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File Loading Interface

The SpeedTree SDK makes several reads from the host platform's file system (e.g. reading textures, tree models, and shaders), but every access is routed through an overrideable interface, giving the client application a chance to intercept the request and provide the file data through a custom implementation (while it is not ideal for a middleware product to make direct I/O calls, this can prove useful during early stage of development). Most commonly, games may have one or more large files that house a conglomeration of different files, compiled together when packaging the game's assets.

Specifically, the following class interface is available to be overridden:

//  class CFileSystem
class CFileSystem
        enum ETermHint { SHORT_TERM, LONG_TERM };
virtual st_bool       FileExists(const st_char* pFilename);
virtual size_t        FileSize(const st_char* pFilename);	// returns size in bytes
virtual st_byte*      LoadFile(const st_char* pFilename, ETermHint eTermHint = SHORT_TERM);
virtual void          Release(st_byte* pBuffer);
virtual CFixedString  CleanPlatformFilename(const st_char* pFilename);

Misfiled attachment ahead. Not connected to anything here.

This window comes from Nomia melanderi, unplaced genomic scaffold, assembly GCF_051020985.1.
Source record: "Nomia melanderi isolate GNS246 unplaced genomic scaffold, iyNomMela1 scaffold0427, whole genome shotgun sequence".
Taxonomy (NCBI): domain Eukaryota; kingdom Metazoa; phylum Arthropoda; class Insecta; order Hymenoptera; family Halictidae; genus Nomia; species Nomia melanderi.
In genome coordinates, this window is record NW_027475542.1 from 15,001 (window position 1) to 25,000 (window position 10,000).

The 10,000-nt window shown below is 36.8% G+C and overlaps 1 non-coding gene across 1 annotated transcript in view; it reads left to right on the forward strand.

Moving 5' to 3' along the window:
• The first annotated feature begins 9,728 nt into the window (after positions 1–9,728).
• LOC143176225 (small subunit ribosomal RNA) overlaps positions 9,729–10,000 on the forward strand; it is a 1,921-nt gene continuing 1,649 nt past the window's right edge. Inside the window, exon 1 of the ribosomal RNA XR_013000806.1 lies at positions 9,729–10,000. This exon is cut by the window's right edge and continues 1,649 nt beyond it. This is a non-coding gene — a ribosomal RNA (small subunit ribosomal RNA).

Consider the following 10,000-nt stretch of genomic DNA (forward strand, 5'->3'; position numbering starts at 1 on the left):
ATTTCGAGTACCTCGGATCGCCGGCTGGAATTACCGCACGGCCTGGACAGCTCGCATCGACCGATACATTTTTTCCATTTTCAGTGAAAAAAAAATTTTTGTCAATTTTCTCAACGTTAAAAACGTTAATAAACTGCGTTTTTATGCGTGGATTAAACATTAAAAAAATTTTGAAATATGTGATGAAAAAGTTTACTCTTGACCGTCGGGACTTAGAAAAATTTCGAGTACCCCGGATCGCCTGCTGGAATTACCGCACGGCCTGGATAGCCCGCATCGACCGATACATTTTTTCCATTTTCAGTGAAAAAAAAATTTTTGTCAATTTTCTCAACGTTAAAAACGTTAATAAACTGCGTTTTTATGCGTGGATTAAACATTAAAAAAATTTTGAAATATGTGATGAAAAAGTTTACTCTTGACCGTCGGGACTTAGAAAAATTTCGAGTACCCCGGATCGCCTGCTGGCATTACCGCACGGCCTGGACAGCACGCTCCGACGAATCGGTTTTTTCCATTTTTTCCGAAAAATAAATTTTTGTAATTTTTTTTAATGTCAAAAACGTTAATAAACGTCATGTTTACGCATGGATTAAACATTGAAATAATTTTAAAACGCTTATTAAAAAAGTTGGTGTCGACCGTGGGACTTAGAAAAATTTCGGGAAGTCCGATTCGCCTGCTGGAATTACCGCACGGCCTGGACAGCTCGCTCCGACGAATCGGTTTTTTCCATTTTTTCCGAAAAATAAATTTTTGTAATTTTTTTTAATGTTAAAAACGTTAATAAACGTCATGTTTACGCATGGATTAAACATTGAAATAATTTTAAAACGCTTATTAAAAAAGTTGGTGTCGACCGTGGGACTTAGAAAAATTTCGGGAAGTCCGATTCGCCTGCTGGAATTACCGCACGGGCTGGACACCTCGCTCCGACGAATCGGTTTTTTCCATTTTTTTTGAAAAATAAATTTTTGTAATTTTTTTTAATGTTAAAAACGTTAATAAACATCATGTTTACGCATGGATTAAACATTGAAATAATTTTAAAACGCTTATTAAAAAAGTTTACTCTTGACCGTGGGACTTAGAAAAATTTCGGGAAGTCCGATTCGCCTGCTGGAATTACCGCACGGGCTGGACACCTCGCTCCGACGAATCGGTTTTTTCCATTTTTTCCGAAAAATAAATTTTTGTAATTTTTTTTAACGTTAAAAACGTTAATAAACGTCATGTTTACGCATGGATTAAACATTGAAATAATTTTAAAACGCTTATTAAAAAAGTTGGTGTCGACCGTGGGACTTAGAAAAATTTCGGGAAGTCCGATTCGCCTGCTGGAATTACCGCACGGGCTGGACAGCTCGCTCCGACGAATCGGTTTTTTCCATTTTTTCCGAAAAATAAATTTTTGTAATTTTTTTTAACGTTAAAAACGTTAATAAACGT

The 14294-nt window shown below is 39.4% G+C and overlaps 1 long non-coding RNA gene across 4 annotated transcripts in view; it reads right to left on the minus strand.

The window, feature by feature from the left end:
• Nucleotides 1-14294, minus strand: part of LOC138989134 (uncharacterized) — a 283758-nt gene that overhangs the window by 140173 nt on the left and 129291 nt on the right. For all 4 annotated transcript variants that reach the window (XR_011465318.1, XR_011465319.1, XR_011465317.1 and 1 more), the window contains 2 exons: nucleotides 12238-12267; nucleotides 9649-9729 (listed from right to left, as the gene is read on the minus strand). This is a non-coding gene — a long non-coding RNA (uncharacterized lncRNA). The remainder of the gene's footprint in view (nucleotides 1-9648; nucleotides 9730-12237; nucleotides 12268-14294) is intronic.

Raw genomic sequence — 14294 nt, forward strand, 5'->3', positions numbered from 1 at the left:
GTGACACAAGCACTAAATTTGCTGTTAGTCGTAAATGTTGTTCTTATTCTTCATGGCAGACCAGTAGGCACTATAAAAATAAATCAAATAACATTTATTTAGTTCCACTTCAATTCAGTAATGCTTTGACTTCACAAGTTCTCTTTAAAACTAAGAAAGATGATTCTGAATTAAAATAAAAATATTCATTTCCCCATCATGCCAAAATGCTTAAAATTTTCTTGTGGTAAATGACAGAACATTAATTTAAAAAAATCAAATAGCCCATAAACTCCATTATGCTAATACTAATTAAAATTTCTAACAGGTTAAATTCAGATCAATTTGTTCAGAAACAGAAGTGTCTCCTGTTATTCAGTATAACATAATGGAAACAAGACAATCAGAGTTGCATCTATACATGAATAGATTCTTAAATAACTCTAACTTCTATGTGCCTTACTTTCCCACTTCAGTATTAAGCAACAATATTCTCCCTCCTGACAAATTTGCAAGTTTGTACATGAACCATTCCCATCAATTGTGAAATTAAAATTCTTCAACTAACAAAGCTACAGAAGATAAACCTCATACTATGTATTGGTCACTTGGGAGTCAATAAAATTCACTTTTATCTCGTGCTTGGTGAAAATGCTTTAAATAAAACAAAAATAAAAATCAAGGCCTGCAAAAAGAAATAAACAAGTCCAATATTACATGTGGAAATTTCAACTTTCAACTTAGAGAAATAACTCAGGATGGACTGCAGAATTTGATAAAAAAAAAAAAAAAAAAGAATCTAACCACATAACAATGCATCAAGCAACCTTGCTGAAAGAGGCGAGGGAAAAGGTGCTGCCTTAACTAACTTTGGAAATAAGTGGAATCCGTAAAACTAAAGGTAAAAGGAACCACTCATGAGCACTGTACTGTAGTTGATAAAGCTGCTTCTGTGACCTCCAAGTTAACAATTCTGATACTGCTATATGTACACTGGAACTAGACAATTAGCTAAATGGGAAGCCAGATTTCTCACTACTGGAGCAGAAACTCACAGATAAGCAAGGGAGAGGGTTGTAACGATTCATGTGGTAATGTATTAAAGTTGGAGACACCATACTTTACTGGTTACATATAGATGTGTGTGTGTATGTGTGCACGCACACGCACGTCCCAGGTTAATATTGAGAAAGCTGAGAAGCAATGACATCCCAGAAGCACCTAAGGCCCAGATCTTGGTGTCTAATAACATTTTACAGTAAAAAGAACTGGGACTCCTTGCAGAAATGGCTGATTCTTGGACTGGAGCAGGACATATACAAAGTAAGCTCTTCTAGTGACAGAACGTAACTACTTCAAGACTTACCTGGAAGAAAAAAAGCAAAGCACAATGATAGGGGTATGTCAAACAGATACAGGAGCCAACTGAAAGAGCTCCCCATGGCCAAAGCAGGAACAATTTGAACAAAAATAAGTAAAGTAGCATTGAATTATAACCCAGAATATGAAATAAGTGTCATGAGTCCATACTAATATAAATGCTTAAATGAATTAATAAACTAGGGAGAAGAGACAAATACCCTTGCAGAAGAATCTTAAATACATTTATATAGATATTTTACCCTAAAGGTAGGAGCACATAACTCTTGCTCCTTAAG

By default, the SDK provides definitions for these functions that implement standard file read()/open()-level functionality.

Some notes about this interface class:

  • When a file is loaded via LoadFile(), a hint is passed about whether the SDK needs the returned memory block for long or short term. For example, a short term load might be a texture that's simply being uploaded to the GPU and flushed. A long term load might be an SRT file, depending on usage.
  • Note that because most of the SDK's resources use search paths, FileExists() may be called several times for a single load. This is the SDK's way of determining which of the search paths contains the requested file.
  • Use CleanPlatformFilename() to provide a filename formatted for a given platform. Some platforms, like the Xbox 360, can be very sensitive to mixed forward and backslashes, or not support “../”. This overridable function attempts to create a clean filename for the compiled platform (#ifdefs are used internally to determine the platform).

Using the Interface

The reference application contains a full example of how to override the CFileSystem interface in MyFileSystem.h. Once the class is defined, as in CMyFileSystem in the reference application, the SDK can be notified of it using the following approach:

// create an object of the derived file system
CMyFileSystem                      g_cMyFileSystem;
// pass that object into the SDK's CFileSystemInterface
SpeedTree::CFileSystemInterface  g_cFileSystemInterface(&g_cMyFileSystem);

A global variable is normally used like this to ensure that the interface is established as early as possible (before main() is invoked).